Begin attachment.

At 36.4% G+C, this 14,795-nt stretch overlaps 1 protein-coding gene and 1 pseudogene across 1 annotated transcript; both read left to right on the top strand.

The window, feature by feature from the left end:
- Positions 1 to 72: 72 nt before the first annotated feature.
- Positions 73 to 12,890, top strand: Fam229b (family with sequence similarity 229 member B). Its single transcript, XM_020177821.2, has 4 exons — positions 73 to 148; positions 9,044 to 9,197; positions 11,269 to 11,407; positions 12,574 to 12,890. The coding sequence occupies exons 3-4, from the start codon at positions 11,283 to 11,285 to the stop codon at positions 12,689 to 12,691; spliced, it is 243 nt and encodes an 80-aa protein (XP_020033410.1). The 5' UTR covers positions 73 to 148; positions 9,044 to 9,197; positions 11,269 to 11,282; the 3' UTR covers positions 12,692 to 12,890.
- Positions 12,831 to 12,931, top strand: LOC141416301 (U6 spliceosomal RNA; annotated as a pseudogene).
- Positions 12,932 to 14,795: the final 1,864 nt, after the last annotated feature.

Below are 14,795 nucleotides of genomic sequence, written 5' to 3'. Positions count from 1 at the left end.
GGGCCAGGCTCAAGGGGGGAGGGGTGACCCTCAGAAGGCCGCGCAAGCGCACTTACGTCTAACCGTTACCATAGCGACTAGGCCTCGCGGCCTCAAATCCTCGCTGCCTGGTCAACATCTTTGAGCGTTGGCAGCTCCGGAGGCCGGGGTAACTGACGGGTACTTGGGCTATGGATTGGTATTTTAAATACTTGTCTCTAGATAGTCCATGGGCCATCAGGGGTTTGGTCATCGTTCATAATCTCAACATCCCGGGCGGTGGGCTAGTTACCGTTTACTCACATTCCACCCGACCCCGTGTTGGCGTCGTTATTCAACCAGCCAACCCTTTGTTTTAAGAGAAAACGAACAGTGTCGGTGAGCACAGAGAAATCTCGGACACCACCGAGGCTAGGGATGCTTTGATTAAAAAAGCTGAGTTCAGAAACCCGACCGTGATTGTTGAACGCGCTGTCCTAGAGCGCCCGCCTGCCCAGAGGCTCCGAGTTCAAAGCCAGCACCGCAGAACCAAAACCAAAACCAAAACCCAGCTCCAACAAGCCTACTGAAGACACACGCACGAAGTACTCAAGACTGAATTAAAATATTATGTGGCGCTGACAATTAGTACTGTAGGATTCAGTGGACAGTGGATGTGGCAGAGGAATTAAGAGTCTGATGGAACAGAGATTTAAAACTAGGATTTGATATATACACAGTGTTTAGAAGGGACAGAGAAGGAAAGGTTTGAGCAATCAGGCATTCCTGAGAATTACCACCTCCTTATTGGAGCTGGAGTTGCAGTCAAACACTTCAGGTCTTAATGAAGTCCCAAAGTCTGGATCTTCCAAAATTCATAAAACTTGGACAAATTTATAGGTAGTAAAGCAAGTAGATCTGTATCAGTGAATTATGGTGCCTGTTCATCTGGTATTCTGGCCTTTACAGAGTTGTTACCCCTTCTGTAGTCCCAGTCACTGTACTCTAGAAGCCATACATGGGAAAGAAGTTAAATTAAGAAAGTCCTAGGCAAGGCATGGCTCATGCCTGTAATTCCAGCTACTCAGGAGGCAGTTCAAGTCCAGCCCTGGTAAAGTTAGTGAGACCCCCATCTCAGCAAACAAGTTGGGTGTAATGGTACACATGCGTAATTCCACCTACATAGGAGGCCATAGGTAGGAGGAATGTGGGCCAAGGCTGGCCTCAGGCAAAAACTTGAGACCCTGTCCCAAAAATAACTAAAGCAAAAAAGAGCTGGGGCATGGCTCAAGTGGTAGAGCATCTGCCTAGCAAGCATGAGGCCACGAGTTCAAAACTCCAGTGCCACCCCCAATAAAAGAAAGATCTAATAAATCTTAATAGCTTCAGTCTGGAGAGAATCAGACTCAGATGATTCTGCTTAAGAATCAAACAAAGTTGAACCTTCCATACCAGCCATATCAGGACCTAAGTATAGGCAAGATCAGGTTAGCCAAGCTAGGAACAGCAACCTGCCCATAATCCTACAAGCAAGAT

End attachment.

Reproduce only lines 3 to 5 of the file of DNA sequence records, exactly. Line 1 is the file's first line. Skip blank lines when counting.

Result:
- Positions 1 to 72: 72 nt before the first annotated feature.
- Positions 73 to 12,890, top strand: Fam229b (family with sequence similarity 229 member B). Its single transcript, XM_020177821.2, has 4 exons — positions 73 to 148; positions 9,044 to 9,197; positions 11,269 to 11,407; positions 12,574 to 12,890. The coding sequence occupies exons 3-4, from the start codon at positions 11,283 to 11,285 to the stop codon at positions 12,689 to 12,691; spliced, it is 243 nt and encodes an 80-aa protein (XP_020033410.1). The 5' UTR covers positions 73 to 148; positions 9,044 to 9,197; positions 11,269 to 11,282; the 3' UTR covers positions 12,692 to 12,890.
- Positions 12,831 to 12,931, top strand: LOC141416301 (U6 spliceosomal RNA; annotated as a pseudogene).